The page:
Being the Ongoing Chronicle of the Anticks, Misadventures, and Odd Deeds of an Overalls-clad Wanderer.

Monday, September 29, 2014

Being Positive, and all that rot



A friend posted this image on Facebook yesterday, prompting several interesting responses, mainly from folks who disagree with this notion. "Life isn't a test," the refrain goes, which naturally leads to the suggestion that it's all a matter not of how you look at life, but rather, how you choose to look at life.

This sounds to me an awful lot like the idea that you can choose to be happy, that you can choose to react positively to any situation. Stiff upper lip and all that, lads! Buck up, it ain't that bad! Cheer up! Look on the bright side! Life is so beautiful, how can you not be positive! How can you possibly feel that life is a test!

To which I say, Bollocks.

My argument with such thinking isn't so much with the notion that life is often beautiful, because it often is. There really is wonderment to be found in this Universe, and life offers many amazing, fantastical moments that I would hate to miss. But life also tests us, sometimes unforgivably, often cruelly. My mother-in-law only got sixty years on this planet. My son got fifteen months.

Life gives one test after another, and eventually, we all fail. There's a popular saying out there that "God never gives us more than we can handle." I've never believed this, because it seems to me that there comes a moment for each and every one of us when God most certainly does give us more than we can handle. We call that moment death.

But all that is tangential to my main point, the annoyingly pervasive notion that we can simply choose our way to happiness. I had a boss once who liked saying "You can't choose what happens to you, but you can choose how you respond." And sometimes, many times even, that's likely true. But it's not nearly as true as a lot of positive thinkers like to portray. Choosing happiness over sadness isn't like choosing steak instead of chicken, and I'm uncomfortable with the idea of putting the responsibility for sadness on the shoulders of those who are sad. It isn't that simple, and implying that it is seems highly disrespectful to me -- disrespectful of other people, their lives, their struggles, and yes, their choices, inasmuch as they have power to make any.

Life is a test, sometimes. And if you don't see it that way, I wonder if it's not because you've chosen to be happy, but because maybe you haven't really been tested yet.

Sunday, September 28, 2014

Sunday Burst

Odd and amazing stuff!

:: This is really cool. I wanted to embed the video, but I couldn't figure out how to do it without also embedding the entire post, which I didn't want to do. Anyway, it's a performing artist whose medium is...bubbles. Seriously.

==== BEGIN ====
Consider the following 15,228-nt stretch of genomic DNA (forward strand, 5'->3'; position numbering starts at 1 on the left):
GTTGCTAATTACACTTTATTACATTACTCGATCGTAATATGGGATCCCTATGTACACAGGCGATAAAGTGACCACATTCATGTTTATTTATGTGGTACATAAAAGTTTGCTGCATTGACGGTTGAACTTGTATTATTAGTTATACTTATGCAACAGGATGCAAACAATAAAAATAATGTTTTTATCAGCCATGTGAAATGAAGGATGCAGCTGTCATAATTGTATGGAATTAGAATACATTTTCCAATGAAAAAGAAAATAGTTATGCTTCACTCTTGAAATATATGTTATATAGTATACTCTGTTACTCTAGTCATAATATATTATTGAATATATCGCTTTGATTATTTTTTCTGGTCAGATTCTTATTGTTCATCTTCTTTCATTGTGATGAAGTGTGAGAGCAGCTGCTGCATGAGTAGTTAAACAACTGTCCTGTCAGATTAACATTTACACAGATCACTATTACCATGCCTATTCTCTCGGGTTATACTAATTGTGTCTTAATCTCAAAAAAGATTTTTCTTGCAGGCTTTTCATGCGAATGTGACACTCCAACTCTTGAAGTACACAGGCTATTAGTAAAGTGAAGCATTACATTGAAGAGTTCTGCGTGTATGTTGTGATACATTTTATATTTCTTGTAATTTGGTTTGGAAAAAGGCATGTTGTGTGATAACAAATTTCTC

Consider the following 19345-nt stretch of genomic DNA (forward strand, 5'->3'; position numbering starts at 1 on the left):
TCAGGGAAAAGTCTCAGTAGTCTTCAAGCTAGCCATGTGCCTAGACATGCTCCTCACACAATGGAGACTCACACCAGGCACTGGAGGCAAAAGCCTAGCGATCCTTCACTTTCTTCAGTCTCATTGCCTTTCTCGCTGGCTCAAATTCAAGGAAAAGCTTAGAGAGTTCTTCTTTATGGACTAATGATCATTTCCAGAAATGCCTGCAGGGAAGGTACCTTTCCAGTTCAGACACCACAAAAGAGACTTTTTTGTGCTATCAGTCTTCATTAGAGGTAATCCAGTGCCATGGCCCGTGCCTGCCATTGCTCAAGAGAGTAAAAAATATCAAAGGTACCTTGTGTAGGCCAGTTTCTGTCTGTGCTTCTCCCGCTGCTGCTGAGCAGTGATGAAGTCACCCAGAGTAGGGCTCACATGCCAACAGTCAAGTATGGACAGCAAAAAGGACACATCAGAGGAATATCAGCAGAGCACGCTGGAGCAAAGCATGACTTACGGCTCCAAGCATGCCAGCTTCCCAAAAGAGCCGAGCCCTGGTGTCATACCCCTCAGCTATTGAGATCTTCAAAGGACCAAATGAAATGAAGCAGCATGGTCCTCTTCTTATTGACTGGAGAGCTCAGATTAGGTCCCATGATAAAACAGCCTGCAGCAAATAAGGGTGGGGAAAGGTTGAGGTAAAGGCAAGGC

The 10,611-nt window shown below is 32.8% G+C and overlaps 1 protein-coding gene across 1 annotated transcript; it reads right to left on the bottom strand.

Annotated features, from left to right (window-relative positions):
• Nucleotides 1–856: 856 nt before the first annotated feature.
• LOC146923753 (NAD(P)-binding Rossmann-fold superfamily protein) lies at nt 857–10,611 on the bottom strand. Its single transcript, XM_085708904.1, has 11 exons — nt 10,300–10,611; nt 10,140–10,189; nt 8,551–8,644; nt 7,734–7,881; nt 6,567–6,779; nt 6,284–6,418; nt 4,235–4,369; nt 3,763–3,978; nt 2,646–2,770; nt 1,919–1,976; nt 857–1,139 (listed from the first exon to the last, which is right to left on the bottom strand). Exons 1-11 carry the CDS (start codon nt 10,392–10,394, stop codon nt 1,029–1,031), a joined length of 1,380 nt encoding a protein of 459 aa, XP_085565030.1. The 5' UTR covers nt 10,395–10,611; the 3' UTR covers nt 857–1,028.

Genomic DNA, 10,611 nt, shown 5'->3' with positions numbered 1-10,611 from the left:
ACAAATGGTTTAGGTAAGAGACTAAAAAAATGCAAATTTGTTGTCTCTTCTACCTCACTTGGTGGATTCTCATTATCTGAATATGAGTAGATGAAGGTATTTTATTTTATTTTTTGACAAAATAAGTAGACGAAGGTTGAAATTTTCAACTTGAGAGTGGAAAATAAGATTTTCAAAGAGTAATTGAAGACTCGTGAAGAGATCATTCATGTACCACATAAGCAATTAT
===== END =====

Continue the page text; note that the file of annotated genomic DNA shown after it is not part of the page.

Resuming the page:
:: The CIA has its very own Starbucks. Working there is weird.

:: Good piece by Emily Gould on the act of quitting your job on the spot. Salty language alert, because Ms. Gould's jumping-off point is an Alaskan teevee news person who decided that it was time to quit, so during her segment, she literally said: "F*** it, I quit."

Editorializing a bit: What a self-centered jerk (the teevee lady, not Ms. Gould). I'm sympathetic, really, to the fact that lots of times, people are in jobs that push them to a breaking point, but it's my view that quitting on the spot is rarely justified (as opposed to giving respectful notice). Quitting on the spot only screws your coworkers, and it's an indulgence of self-pity that's almost narcissistic. Plus, by saying f*** on the air, this woman put her station in a very troubling spot, through no fault of its own, as regards the FCC coming knocking on the door with a couple of buckets and saying "Fill these with money, please." It was a jerk thing to do.

Working in restaurants and retail, I've seen my share of people quit on the spot, or simply stop showing up for jobs. It's not hard to give two weeks, people. One boss of mine once told someone who announced that he was quitting that night, "You know, we're closing tonight at the same time as always and we're opening tomorrow at the same time as always. Same thing the day after, and the day after that. You're not hurting the company at all, you're only hurting the people you work with, and you're only hurting them temporarily." Another boss of mine responded to a guy who announced he was quitting because he wasn't getting enough hours, "Well, if you've convinced yourself that working zero hours is better than working twenty-five, be my guest."

Anyway, I'm not thrilled that this lady has become something of a folk hero. It's kind of like a video that went viral of some high school student getting up and walking out of his class after lecturing his teacher on how she should be doing her job. That video got a lot of praise too, but I always wondered, What kind of student was that kid, anyway? Because he struck me not as a guy standing up for himself, but as more of an attention-whore.

More next week!

Friday, September 26, 2014

A Glimpse of Things to Come

So, let's get down to specifics, shall we? Here's when you can expect certain things to happen!


Let the wild rumpus begin!

My Birthday Number One Song List

So today I turn 43. Yay. Let there be dancing in the streets...and for the street-dancing, I can provide a handy songlist!